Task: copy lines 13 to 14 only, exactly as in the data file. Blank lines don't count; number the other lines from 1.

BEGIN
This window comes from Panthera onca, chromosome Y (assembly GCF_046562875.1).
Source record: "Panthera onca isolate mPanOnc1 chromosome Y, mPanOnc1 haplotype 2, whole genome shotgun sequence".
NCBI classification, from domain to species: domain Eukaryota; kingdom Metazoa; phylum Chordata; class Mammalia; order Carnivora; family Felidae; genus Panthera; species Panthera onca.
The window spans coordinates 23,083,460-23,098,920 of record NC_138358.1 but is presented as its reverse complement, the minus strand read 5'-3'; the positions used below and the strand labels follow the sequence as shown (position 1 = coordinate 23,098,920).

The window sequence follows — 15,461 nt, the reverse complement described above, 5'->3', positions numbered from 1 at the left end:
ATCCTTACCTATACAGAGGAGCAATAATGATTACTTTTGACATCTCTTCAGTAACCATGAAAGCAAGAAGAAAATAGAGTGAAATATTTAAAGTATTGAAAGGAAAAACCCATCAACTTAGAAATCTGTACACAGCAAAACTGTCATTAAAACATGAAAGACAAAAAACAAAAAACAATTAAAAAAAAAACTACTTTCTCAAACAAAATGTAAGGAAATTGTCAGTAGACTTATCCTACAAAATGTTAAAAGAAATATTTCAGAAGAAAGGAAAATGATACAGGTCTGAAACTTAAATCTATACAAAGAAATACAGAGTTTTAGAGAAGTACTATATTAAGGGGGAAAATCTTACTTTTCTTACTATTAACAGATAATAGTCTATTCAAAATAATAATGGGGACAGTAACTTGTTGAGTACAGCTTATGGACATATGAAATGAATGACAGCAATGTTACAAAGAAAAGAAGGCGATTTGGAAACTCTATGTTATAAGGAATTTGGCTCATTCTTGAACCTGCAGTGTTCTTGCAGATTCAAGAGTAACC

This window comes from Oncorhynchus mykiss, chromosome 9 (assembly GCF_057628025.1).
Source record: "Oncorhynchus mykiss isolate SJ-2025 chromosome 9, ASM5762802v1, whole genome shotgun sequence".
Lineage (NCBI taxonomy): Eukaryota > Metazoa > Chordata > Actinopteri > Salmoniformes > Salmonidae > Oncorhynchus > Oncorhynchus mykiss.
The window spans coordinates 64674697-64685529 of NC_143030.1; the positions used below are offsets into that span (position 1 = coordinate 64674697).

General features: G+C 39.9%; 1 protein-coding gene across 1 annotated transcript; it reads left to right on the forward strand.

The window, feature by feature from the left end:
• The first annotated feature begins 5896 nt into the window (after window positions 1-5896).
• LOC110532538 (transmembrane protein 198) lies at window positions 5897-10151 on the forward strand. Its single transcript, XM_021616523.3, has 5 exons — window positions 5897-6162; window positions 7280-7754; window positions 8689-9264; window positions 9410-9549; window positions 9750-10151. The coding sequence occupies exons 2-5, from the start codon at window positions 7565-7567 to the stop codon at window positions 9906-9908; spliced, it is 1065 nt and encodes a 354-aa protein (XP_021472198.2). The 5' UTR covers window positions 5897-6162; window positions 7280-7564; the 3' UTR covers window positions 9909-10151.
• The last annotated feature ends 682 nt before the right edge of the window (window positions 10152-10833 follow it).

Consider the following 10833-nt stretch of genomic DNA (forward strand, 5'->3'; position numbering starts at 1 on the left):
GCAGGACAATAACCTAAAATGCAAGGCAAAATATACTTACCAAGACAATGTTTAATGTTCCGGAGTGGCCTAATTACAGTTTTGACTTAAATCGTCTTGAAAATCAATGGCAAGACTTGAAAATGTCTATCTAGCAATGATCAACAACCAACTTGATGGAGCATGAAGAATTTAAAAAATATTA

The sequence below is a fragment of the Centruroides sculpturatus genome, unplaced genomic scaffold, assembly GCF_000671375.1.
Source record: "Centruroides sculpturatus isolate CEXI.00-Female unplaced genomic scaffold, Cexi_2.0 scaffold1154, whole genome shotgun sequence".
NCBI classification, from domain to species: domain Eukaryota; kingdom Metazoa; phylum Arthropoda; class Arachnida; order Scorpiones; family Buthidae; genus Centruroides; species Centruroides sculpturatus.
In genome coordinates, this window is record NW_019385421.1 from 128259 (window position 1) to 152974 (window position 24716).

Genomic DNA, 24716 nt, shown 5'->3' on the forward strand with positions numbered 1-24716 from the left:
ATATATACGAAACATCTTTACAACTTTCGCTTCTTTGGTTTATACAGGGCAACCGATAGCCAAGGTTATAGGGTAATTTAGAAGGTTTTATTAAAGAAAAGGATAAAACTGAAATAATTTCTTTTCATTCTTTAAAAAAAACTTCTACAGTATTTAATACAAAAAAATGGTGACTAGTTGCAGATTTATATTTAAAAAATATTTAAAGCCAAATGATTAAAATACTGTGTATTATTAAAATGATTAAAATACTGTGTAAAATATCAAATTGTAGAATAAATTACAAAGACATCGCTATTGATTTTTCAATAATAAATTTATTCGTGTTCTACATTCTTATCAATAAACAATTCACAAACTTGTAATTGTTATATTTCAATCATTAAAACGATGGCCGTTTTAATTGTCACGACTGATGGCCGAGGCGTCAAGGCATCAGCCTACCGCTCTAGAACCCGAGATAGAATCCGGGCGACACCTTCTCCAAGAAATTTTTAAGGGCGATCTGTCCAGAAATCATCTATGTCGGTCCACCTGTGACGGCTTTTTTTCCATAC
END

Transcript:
• The first annotated feature begins 5896 nt into the window (after window positions 1-5896).
• LOC110532538 (transmembrane protein 198) lies at window positions 5897-10151 on the forward strand. Its single transcript, XM_021616523.3, has 5 exons — window positions 5897-6162; window positions 7280-7754; window positions 8689-9264; window positions 9410-9549; window positions 9750-10151. The coding sequence occupies exons 2-5, from the start codon at window positions 7565-7567 to the stop codon at window positions 9906-9908; spliced, it is 1065 nt and encodes a 354-aa protein (XP_021472198.2). The 5' UTR covers window positions 5897-6162; window positions 7280-7564; the 3' UTR covers window positions 9909-10151.